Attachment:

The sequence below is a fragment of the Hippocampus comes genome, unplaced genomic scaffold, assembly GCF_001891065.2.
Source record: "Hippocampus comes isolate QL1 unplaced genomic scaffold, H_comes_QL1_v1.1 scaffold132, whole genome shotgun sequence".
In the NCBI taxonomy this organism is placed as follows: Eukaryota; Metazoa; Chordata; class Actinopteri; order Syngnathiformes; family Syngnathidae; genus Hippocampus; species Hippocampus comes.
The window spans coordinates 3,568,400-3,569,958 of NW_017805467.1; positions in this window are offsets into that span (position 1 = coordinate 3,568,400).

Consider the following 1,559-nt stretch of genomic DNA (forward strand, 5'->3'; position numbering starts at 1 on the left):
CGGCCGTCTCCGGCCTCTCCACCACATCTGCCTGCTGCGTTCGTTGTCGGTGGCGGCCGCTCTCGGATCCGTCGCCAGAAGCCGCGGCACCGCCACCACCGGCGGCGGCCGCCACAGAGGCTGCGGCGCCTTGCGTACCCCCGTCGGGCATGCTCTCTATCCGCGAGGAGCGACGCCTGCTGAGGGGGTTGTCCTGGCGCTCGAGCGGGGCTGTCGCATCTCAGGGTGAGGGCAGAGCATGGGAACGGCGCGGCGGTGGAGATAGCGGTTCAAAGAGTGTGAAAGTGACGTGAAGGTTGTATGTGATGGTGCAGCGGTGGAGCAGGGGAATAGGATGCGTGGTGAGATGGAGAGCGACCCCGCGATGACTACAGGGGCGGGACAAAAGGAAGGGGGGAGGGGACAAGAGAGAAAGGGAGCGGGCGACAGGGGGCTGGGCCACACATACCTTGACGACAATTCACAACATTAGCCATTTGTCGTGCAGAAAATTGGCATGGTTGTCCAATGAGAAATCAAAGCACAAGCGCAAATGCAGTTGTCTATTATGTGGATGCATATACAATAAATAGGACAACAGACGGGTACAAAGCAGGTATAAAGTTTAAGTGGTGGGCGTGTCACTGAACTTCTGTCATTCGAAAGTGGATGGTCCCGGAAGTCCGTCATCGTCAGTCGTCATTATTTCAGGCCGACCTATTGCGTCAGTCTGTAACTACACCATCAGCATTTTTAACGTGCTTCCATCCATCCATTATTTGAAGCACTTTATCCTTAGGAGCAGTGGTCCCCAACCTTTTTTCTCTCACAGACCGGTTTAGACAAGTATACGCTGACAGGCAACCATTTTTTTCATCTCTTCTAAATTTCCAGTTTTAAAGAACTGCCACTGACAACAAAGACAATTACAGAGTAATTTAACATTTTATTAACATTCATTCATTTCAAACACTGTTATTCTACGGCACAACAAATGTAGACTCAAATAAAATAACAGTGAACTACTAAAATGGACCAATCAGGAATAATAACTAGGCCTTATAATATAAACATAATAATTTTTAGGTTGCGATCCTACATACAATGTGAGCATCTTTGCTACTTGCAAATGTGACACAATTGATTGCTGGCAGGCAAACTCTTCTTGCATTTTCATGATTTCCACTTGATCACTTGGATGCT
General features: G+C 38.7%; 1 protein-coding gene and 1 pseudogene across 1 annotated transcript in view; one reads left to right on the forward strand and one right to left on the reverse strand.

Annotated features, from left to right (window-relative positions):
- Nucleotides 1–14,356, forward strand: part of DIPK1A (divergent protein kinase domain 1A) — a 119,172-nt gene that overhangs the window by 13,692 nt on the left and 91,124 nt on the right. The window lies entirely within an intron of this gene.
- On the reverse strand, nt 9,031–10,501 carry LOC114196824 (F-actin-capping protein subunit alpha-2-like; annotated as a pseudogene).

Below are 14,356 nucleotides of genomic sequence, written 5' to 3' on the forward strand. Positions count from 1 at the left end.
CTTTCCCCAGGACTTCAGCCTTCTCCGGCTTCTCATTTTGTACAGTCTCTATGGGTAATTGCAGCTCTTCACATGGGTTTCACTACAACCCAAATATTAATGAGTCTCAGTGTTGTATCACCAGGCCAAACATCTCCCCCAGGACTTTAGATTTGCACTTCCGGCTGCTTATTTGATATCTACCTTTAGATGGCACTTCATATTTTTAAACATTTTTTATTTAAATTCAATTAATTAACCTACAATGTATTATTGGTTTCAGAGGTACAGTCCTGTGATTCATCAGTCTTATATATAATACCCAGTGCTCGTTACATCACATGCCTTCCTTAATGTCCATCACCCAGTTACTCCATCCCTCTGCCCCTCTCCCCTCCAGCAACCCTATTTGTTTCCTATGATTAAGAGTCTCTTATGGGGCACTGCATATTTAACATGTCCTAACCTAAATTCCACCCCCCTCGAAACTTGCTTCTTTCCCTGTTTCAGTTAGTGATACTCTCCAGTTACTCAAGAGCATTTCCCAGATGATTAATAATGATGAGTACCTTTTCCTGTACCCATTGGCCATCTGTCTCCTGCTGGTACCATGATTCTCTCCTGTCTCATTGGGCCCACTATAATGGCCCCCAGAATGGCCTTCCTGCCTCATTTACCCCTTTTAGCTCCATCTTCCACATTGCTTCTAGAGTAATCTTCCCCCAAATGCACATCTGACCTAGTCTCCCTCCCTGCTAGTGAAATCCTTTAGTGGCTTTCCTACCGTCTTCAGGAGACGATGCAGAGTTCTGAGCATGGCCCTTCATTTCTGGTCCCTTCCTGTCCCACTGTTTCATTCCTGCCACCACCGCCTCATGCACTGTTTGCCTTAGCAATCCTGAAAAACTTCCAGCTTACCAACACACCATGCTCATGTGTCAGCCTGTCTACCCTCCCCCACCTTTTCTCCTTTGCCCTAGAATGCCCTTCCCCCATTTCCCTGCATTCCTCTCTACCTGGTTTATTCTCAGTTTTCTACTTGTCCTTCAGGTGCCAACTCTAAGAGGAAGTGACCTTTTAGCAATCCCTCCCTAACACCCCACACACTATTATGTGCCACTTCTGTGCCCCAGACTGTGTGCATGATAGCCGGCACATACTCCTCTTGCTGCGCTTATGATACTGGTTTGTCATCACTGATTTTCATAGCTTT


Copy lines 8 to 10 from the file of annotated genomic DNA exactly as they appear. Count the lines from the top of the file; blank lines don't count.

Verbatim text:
Annotated features, from left to right (window-relative positions):
- Nucleotides 1–14,356, forward strand: part of DIPK1A (divergent protein kinase domain 1A) — a 119,172-nt gene that overhangs the window by 13,692 nt on the left and 91,124 nt on the right. The window lies entirely within an intron of this gene.
- On the reverse strand, nt 9,031–10,501 carry LOC114196824 (F-actin-capping protein subunit alpha-2-like; annotated as a pseudogene).